Post pics of your outdoor aviaries...

Discussion in 'Caged Birds - Finches, Canaries, Cockatiels, Parro' started by arherp, Mar 19, 2011.

  1. arherp

    arherp Chillin' With My Peeps

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    So, I am planning on building yet ANOTHER outdoor aviary.. would like to see some of you guy's pics to get a little inspiration!
     
  2. itsy

    itsy Chillin' With My Peeps

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    What do you use for materials for yours? I'm going to be building one soon for my two budgies.....

    There's so much conflicting information on the internet. Some say no chicken wire at all... some say it's fine, so long as it's small openings and if you douse it in vinegar first.... I don't know who to listen to.
     
  3. benjoycei

    benjoycei Chillin' With My Peeps

    Mar 4, 2011
    Wilmington
    Why would you douse it in vinegar?
     
  4. WoodlandWoman

    WoodlandWoman Overrun With Chickens

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    Galvanized wire can be an issue for birds that climb or chew on the wire, because of the risk of zinc poisoning. Stainless steel is great, but expensive and hard to get.

    If you use galvanized wire for an aviary, I think it's really important to have a lot of perches and things for the birds to climb on, so they stay off the wire. Give them ways to travel around in the aviary without climbing on the wire. Toys to chew on, also.
     
  5. itsy

    itsy Chillin' With My Peeps

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    This is quoted directly from www.avianweb.com:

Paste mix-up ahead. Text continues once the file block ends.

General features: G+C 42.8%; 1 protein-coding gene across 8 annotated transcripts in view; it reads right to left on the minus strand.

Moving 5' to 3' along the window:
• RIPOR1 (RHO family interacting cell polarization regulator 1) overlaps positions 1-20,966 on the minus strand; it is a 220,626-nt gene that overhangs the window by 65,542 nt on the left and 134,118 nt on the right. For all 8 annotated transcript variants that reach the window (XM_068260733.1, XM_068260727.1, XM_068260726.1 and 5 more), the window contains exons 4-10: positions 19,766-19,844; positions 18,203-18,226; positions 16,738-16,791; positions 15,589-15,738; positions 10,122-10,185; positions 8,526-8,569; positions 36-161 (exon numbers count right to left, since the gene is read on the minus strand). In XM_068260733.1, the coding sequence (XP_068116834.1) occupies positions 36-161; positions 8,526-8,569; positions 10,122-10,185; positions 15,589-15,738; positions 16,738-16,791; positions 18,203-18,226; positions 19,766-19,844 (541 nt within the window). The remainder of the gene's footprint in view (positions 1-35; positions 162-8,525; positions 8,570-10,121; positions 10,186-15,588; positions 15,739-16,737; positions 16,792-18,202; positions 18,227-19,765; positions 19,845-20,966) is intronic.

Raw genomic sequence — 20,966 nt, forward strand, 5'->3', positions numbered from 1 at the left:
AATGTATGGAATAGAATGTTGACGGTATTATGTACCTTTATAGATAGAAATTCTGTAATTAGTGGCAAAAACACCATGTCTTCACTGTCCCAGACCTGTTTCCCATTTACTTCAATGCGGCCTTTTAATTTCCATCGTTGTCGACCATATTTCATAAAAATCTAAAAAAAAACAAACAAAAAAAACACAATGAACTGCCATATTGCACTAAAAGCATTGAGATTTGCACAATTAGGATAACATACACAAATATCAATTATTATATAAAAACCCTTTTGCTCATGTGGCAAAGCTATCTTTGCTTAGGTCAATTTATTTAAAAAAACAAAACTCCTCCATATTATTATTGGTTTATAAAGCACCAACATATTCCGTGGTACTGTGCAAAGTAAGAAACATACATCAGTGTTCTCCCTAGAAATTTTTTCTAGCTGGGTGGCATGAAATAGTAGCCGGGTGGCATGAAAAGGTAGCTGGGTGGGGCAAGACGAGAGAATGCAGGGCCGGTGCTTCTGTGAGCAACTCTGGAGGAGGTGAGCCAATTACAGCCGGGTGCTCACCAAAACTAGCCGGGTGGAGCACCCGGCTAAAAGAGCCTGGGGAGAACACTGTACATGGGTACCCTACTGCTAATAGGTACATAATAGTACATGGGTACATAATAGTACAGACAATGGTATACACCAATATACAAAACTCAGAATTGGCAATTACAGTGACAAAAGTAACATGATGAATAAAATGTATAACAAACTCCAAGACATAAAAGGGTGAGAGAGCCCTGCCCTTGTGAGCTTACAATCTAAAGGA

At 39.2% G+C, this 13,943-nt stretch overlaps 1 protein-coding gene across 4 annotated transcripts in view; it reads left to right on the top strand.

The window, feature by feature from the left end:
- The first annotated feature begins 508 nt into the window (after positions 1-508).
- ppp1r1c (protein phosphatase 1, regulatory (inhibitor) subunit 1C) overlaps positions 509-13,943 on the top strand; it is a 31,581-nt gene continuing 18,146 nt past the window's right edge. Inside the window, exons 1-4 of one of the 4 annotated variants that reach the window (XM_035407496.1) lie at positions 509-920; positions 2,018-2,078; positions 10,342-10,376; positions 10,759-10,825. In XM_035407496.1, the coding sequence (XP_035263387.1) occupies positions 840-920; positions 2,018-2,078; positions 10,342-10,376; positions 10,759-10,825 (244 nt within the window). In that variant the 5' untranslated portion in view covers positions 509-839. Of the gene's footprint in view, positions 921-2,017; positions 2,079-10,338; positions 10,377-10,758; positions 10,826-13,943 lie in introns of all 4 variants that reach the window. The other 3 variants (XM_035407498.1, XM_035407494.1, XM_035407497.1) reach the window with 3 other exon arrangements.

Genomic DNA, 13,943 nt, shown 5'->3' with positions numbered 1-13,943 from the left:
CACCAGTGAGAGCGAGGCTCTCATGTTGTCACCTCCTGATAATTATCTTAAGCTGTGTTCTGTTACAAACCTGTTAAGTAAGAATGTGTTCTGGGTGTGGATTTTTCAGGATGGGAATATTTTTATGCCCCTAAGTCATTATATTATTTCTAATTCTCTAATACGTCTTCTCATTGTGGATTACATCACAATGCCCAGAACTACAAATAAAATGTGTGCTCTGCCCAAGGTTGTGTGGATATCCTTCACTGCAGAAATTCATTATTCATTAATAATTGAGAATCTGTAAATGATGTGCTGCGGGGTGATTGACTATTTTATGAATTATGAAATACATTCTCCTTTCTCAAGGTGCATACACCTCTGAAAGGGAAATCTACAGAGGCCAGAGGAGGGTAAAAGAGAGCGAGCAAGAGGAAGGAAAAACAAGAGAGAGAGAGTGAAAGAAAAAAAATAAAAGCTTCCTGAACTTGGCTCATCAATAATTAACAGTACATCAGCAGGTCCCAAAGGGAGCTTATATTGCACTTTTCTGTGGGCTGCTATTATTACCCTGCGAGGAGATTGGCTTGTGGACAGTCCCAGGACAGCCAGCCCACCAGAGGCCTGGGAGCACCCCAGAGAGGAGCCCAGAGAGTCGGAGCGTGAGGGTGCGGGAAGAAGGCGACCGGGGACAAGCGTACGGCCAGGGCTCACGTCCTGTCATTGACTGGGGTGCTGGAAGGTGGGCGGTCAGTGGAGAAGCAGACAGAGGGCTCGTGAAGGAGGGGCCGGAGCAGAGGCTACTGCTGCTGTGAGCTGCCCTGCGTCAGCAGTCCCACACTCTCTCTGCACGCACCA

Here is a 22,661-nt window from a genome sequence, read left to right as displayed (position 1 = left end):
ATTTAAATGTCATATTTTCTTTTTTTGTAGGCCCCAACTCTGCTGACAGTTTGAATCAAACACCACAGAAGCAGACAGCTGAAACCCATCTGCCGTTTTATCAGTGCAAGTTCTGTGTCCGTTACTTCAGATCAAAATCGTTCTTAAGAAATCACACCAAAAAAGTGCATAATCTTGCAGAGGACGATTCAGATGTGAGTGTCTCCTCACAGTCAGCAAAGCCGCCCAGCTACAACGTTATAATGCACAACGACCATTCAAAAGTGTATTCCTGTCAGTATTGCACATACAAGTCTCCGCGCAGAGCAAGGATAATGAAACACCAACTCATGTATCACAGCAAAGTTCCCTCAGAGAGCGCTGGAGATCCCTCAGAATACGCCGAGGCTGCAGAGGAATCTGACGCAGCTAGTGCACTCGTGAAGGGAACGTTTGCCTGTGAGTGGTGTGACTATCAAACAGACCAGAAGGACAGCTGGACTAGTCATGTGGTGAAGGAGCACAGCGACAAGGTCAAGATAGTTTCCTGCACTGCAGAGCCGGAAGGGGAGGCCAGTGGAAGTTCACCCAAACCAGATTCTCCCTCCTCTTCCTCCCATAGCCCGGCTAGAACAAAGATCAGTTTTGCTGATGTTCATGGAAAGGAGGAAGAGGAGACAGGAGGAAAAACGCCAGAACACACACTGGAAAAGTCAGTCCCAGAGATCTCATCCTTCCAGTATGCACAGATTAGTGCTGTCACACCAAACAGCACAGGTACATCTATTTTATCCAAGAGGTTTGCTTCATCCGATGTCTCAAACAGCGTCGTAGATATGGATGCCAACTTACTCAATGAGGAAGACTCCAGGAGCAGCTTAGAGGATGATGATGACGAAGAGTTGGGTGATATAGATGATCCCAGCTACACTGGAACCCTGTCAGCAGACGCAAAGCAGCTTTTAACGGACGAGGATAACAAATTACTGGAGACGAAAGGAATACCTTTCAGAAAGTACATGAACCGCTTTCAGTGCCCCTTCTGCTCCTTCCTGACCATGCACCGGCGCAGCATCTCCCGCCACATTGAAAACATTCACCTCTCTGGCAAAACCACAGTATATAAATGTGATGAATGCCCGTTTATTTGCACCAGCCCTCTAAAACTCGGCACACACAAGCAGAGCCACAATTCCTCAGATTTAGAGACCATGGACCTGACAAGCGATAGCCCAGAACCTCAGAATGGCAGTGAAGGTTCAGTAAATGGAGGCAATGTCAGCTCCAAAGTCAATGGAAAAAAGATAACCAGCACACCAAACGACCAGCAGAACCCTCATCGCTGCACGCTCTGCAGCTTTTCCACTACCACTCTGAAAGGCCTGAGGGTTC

"Galvanizing is used to coat steel or iron with zinc. This is done to prevent galvanic corrosion (specifically rusting), therefore increasing the durability of a product.

    Removing Zinc Powder from Cages / Wires: Galvanized materials are left with a powdery film of zinc which needs to be removed (also in preparation for painting). Although washing will remove the loose zinc powder from the finish, it will not remove the zinc plating. A mild acid, such as vinegar can be used to remove zinc powder without harming the zinc layer. However, neither vinegar treatment or washing will neutralize the zinc.

    Therefore, birds are still exposed to the zinc. Particularly at risk are heavy chewers, but even non-chewers will be exposed to zinc resulting in heavy-metal poisoning if they grab the wires with their beaks.

    Removing the Zinc Coating: Zinc coating can be removed by soaking or sandblasting. However, once that has been done, the wire will rust quickly. To prevent that from happening, you would need to apply another protective finish to the wire, such as non-toxic paint."


    I hope we're allowed to quote so much from an external source. I know they say not to use chicken wire or hardware cloth... but there are so many people/sites I've seen where people do use it. Parrots and Parakeets have a different susceptibility to chicken wire (and what it may be coated with) than chickens.

    I've heard of using the stainless steel, but I'd have no idea where to find it in a store. I couldn't find any at either of my local big box hardware stores.
     
    Last edited: Apr 30, 2011
  6. Nambroth

    Nambroth Fud Lady